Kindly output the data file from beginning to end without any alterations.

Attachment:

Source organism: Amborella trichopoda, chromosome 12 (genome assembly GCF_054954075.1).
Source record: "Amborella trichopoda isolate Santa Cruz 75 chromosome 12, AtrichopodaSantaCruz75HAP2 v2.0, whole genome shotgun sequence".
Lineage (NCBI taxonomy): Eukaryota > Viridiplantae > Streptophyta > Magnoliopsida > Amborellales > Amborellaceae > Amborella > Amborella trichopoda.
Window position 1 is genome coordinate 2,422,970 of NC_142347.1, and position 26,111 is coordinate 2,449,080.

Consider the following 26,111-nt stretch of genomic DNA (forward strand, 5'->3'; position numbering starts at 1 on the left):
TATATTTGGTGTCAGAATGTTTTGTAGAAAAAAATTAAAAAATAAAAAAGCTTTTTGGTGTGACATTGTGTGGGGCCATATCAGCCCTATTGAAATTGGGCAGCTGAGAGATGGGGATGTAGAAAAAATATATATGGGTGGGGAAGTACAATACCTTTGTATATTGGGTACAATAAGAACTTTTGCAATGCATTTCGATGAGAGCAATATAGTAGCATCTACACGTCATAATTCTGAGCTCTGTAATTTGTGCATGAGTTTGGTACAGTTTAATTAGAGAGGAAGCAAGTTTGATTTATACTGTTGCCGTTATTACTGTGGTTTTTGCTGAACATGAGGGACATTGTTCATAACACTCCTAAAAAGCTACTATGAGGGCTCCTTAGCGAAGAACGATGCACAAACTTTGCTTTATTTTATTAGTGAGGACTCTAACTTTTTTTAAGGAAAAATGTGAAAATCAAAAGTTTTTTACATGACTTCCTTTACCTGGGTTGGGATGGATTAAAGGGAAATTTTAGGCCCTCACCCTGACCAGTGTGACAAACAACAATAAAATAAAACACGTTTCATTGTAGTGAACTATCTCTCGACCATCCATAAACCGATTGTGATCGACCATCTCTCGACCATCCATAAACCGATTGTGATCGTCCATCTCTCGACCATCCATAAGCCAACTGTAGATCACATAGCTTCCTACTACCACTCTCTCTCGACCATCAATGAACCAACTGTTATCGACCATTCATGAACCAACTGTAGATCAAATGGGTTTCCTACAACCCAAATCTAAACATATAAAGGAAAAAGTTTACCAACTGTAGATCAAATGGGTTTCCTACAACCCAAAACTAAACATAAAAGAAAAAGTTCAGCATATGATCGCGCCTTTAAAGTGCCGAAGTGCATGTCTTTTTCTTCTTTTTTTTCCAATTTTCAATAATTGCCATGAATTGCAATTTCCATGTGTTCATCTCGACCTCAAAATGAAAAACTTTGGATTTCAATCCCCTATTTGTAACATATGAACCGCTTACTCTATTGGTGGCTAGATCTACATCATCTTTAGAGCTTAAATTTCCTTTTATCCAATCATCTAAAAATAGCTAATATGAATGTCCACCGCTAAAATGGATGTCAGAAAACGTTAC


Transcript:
Source organism: Amborella trichopoda, chromosome 12 (genome assembly GCF_054954075.1).
Source record: "Amborella trichopoda isolate Santa Cruz 75 chromosome 12, AtrichopodaSantaCruz75HAP2 v2.0, whole genome shotgun sequence".
Lineage (NCBI taxonomy): Eukaryota > Viridiplantae > Streptophyta > Magnoliopsida > Amborellales > Amborellaceae > Amborella > Amborella trichopoda.
Window position 1 is genome coordinate 2,422,970 of NC_142347.1, and position 26,111 is coordinate 2,449,080.

Consider the following 26,111-nt stretch of genomic DNA (forward strand, 5'->3'; position numbering starts at 1 on the left):
TATATTTGGTGTCAGAATGTTTTGTAGAAAAAAATTAAAAAATAAAAAAGCTTTTTGGTGTGACATTGTGTGGGGCCATATCAGCCCTATTGAAATTGGGCAGCTGAGAGATGGGGATGTAGAAAAAATATATATGGGTGGGGAAGTACAATACCTTTGTATATTGGGTACAATAAGAACTTTTGCAATGCATTTCGATGAGAGCAATATAGTAGCATCTACACGTCATAATTCTGAGCTCTGTAATTTGTGCATGAGTTTGGTACAGTTTAATTAGAGAGGAAGCAAGTTTGATTTATACTGTTGCCGTTATTACTGTGGTTTTTGCTGAACATGAGGGACATTGTTCATAACACTCCTAAAAAGCTACTATGAGGGCTCCTTAGCGAAGAACGATGCACAAACTTTGCTTTATTTTATTAGTGAGGACTCTAACTTTTTTTAAGGAAAAATGTGAAAATCAAAAGTTTTTTACATGACTTCCTTTACCTGGGTTGGGATGGATTAAAGGGAAATTTTAGGCCCTCACCCTGACCAGTGTGACAAACAACAATAAAATAAAACACGTTTCATTGTAGTGAACTATCTCTCGACCATCCATAAACCGATTGTGATCGACCATCTCTCGACCATCCATAAACCGATTGTGATCGTCCATCTCTCGACCATCCATAAGCCAACTGTAGATCACATAGCTTCCTACTACCACTCTCTCTCGACCATCAATGAACCAACTGTTATCGACCATTCATGAACCAACTGTAGATCAAATGGGTTTCCTACAACCCAAATCTAAACATATAAAGGAAAAAGTTTACCAACTGTAGATCAAATGGGTTTCCTACAACCCAAAACTAAACATAAAAGAAAAAGTTCAGCATATGATCGCGCCTTTAAAGTGCCGAAGTGCATGTCTTTTTCTTCTTTTTTTTCCAATTTTCAATAATTGCCATGAATTGCAATTTCCATGTGTTCATCTCGACCTCAAAATGAAAAACTTTGGATTTCAATCCCCTATTTGTAACATATGAACCGCTTACTCTATTGGTGGCTAGATCTACATCATCTTTAGAGCTTAAATTTCCTTTTATCCAATCATCTAAAAATAGCTAATATGAATGTCCACCGCTAAAATGGATGTCAGAAAACGTTAC